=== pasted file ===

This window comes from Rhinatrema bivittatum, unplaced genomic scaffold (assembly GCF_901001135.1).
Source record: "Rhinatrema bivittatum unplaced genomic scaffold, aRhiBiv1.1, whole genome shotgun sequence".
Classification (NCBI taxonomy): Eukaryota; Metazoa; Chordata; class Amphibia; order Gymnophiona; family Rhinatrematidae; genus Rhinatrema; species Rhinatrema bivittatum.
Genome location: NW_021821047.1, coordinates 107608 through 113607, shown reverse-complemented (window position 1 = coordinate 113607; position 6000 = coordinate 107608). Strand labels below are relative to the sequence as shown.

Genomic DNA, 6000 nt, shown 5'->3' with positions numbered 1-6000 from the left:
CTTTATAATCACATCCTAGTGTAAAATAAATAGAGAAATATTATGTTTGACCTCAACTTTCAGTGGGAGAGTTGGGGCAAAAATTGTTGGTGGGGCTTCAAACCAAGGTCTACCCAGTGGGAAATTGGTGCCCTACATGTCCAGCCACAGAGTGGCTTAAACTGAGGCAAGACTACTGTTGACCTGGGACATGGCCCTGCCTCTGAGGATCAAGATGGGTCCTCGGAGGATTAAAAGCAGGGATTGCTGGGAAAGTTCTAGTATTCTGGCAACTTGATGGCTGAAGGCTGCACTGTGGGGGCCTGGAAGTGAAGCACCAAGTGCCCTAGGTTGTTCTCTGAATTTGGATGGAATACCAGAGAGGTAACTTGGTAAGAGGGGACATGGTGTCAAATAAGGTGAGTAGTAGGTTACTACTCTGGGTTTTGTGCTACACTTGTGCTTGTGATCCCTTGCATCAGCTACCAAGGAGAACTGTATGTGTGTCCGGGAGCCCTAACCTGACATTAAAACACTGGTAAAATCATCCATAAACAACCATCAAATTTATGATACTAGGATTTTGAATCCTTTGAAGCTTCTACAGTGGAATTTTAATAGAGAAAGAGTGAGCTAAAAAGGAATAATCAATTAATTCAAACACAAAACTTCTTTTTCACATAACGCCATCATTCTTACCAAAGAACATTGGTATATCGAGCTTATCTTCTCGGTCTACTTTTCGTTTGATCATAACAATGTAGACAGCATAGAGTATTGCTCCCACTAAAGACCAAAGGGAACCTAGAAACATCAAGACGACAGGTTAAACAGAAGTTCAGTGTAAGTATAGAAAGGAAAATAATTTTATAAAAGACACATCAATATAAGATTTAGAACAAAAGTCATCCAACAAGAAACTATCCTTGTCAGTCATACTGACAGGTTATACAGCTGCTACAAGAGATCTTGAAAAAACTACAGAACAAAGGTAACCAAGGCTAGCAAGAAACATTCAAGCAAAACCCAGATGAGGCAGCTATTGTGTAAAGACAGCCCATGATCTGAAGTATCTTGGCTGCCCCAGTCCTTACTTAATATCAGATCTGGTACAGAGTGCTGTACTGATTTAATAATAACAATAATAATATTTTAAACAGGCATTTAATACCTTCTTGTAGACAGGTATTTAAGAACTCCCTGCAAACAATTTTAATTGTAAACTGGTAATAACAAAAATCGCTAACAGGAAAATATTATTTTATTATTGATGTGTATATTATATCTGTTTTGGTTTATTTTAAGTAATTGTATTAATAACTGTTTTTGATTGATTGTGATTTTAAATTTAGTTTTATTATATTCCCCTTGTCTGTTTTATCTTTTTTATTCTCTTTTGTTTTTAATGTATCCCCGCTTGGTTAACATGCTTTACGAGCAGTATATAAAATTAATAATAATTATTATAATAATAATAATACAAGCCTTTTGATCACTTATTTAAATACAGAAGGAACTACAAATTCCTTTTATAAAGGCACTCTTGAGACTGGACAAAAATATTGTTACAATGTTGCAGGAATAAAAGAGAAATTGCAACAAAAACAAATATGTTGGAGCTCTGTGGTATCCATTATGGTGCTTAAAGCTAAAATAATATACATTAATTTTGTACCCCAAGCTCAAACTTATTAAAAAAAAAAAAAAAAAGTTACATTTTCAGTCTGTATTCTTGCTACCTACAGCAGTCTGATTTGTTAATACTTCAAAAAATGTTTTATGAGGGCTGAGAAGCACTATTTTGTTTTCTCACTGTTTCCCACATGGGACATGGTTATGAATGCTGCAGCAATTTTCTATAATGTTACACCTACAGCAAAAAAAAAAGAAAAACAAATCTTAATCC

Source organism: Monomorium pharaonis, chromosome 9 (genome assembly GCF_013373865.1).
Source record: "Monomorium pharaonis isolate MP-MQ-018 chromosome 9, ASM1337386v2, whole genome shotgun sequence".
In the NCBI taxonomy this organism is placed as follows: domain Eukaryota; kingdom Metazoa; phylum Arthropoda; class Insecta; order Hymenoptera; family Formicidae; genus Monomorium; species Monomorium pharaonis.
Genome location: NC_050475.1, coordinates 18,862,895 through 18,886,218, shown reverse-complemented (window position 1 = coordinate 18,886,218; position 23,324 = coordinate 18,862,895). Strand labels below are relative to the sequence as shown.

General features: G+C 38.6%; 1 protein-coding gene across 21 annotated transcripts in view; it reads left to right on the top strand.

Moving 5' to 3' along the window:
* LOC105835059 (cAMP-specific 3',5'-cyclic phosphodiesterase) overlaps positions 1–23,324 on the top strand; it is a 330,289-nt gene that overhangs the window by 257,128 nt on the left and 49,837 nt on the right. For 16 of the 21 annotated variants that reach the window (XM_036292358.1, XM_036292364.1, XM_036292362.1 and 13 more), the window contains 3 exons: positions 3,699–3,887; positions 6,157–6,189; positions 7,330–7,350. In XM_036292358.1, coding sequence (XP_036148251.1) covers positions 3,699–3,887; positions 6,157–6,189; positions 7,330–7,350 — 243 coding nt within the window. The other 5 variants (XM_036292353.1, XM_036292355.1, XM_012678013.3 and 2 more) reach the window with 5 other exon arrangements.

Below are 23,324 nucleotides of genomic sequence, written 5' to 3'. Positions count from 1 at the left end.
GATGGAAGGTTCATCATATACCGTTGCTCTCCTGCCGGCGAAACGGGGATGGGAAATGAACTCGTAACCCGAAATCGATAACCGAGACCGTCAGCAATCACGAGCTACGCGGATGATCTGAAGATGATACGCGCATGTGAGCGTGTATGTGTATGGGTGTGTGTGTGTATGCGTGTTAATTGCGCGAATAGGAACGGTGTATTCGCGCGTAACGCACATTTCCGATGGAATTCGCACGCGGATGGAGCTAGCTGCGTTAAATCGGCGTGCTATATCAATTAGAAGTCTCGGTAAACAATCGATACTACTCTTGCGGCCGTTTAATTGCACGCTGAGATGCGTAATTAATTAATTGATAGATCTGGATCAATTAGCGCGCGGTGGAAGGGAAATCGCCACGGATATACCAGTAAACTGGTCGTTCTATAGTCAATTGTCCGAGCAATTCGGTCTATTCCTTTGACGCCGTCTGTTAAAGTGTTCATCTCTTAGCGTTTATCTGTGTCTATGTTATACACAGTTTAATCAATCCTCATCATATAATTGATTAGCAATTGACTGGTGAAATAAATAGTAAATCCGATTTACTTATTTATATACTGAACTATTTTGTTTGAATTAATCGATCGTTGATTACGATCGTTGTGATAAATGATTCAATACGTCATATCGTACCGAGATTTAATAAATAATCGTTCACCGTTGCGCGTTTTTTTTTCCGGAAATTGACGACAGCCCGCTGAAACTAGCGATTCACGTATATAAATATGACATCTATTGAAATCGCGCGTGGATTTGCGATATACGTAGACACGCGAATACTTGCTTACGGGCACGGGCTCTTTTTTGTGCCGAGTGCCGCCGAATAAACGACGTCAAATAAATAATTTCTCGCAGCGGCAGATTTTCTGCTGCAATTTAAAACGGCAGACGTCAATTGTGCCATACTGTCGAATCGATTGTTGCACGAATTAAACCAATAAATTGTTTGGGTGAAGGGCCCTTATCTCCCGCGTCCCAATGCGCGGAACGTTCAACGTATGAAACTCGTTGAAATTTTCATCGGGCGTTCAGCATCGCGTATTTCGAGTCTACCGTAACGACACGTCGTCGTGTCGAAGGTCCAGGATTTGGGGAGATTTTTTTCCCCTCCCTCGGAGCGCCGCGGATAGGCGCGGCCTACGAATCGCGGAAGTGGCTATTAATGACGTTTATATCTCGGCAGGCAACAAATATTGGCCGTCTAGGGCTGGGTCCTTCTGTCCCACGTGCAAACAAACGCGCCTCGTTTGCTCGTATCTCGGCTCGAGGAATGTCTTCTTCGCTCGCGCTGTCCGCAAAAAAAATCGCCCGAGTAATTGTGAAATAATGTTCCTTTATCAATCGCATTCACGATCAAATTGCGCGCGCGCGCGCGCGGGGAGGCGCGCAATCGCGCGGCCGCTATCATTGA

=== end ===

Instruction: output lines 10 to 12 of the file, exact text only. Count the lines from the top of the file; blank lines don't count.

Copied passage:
Genome location: NC_050475.1, coordinates 18,862,895 through 18,886,218, shown reverse-complemented (window position 1 = coordinate 18,886,218; position 23,324 = coordinate 18,862,895). Strand labels below are relative to the sequence as shown.

General features: G+C 38.6%; 1 protein-coding gene across 21 annotated transcripts in view; it reads left to right on the top strand.

Moving 5' to 3' along the window: